First-pass success for transradial access of cardiac catheterization improved by more than 20 percent when ultrasound was used to guide the puncture, according to a study published online Jan. 14 in Journal of the American College of Cardiology: Cardiovascular Interventions.
The multicenter trial randomized 698 patients undergoing transradial cardiac catheterization to either real-time ultrasound-assisted or palpation-needle insertion. Arnold H. Seto, MD, MPA, a cardiologist at the Long Beach Veterans Affairs Medical Center in California., and colleagues compared the number of forward attempts required for access, first-pass success rate and time to access for the two techniques.
They found that the mean number of attempts was nearly halved by ultrasound guidance (1.65 vs. 3.05). Success at the first pass occurred in 64.8 percent of ultrasound cases as opposed to 43.9 percent of palpation cases. Physicians took less time to access the artery with ultrasound (88 seconds vs. 108 seconds). Difficult access procedures decreased significantly between the two groups; five or more attempts were made in 18.6 percent of palpation cases while in ultrasound only 2.4 percent.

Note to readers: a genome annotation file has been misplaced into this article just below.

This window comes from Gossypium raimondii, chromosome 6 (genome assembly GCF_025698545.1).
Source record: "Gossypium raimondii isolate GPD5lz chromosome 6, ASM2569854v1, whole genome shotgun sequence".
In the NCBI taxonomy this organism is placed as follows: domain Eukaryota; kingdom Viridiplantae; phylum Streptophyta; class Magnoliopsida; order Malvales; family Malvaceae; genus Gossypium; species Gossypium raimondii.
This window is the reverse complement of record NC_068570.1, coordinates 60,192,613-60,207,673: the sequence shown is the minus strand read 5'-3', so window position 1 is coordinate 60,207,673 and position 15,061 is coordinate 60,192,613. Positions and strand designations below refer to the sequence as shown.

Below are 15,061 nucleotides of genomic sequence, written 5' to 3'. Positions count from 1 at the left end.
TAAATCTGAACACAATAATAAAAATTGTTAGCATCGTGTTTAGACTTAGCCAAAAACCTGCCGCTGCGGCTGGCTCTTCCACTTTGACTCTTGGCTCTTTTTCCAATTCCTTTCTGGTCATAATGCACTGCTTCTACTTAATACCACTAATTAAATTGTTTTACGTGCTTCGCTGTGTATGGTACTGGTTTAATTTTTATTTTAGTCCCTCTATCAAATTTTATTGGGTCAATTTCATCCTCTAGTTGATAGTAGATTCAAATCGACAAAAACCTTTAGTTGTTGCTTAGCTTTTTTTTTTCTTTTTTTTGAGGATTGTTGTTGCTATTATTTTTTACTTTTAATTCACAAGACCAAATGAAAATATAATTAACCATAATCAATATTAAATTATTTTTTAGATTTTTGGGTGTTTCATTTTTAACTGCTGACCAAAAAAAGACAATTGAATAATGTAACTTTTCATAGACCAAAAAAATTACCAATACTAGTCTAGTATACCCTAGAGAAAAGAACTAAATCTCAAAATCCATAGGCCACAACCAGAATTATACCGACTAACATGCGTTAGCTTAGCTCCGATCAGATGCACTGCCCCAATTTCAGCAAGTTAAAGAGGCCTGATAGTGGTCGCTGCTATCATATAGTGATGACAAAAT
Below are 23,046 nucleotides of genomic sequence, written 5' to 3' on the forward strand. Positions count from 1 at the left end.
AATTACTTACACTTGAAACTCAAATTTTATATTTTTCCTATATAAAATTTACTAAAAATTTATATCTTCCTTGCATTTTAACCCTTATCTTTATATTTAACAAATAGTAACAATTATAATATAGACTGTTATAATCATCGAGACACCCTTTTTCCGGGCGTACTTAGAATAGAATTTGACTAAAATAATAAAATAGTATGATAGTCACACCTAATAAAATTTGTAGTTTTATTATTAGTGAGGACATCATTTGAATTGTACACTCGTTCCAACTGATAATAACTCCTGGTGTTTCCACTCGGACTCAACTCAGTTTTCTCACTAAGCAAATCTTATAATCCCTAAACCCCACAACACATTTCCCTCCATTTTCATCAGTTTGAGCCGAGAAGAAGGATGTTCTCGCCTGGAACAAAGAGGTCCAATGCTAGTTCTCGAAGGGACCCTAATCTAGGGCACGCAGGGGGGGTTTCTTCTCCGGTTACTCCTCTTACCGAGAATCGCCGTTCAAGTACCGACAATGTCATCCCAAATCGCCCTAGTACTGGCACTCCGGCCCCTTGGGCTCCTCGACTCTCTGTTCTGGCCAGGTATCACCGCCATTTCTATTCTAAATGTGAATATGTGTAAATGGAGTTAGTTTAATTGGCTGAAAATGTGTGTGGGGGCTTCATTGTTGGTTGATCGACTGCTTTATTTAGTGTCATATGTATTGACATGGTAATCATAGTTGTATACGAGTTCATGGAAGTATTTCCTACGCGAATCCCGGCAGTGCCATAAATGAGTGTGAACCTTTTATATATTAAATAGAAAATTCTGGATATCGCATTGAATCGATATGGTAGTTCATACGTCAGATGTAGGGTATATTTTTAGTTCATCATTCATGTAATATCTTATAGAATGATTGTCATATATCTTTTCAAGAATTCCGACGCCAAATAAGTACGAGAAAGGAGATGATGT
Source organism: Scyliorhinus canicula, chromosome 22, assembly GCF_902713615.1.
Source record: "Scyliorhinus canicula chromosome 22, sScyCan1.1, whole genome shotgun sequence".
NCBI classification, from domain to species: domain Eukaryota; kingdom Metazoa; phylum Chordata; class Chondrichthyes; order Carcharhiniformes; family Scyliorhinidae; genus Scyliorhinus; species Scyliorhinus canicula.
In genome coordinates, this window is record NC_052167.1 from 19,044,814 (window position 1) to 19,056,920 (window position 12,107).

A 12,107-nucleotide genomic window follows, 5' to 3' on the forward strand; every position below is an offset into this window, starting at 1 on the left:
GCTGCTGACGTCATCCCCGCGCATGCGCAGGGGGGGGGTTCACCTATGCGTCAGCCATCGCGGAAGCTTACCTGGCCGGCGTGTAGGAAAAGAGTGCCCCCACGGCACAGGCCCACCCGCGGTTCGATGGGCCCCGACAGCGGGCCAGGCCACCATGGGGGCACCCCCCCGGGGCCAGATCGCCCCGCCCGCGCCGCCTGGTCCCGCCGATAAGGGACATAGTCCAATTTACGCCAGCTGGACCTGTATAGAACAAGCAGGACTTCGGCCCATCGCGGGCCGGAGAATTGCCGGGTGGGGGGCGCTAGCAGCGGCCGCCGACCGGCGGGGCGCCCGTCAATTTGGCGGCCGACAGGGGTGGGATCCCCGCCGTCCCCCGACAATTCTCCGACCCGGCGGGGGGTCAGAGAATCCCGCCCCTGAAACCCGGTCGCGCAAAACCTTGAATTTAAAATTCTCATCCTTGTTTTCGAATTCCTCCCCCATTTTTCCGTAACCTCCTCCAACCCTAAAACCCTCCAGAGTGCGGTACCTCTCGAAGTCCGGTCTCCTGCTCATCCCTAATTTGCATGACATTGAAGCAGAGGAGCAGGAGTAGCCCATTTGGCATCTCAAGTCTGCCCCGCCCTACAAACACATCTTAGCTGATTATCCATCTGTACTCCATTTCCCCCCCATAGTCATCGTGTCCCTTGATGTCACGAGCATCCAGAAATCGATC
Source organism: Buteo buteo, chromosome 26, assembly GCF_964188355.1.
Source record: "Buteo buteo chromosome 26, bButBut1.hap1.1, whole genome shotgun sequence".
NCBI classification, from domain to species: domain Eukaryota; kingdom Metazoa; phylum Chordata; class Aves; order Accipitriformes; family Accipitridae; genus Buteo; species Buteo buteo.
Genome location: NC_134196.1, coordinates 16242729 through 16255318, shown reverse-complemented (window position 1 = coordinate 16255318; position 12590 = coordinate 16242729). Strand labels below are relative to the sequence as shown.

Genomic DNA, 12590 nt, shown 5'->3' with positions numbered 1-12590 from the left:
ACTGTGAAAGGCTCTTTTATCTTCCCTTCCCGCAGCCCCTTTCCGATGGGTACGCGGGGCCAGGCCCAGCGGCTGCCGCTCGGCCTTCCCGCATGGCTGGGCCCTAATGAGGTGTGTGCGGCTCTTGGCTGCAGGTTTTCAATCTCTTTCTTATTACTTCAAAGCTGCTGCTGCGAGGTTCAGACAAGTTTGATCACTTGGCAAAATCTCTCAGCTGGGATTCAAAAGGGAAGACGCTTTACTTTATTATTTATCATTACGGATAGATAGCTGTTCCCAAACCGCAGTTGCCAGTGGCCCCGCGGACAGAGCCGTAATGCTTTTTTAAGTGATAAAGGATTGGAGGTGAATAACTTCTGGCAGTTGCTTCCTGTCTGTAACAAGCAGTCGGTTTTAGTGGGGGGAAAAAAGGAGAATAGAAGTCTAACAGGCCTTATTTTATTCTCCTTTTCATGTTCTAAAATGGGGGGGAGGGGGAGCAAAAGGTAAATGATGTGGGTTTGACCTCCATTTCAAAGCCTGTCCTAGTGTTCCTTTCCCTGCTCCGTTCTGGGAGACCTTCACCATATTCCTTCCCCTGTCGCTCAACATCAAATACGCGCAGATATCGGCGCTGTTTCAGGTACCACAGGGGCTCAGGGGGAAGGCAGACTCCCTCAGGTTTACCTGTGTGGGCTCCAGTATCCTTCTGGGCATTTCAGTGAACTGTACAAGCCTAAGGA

They found there were no significant differences between the two groups in bleeding complications, patient reported pain scores following the procedure or operator-reported spasm. Ten patients who were initially in the palpation group switched over to ultrasound guidance when access attempts failed through five minutes. Of these patients, 80 percent were ultimately successfully accessed via ultrasound.
Seto et al wrote that the findings of the RAUST (Radial Artery access with Ultrasound Trial) study were generalizable. They noted that as ultrasound screening could detect small arteries, occlusions, calcifications or anatomical variations, early use “may aid in the selection of sheath sizes or access site to minimize spasm or procedural failure.”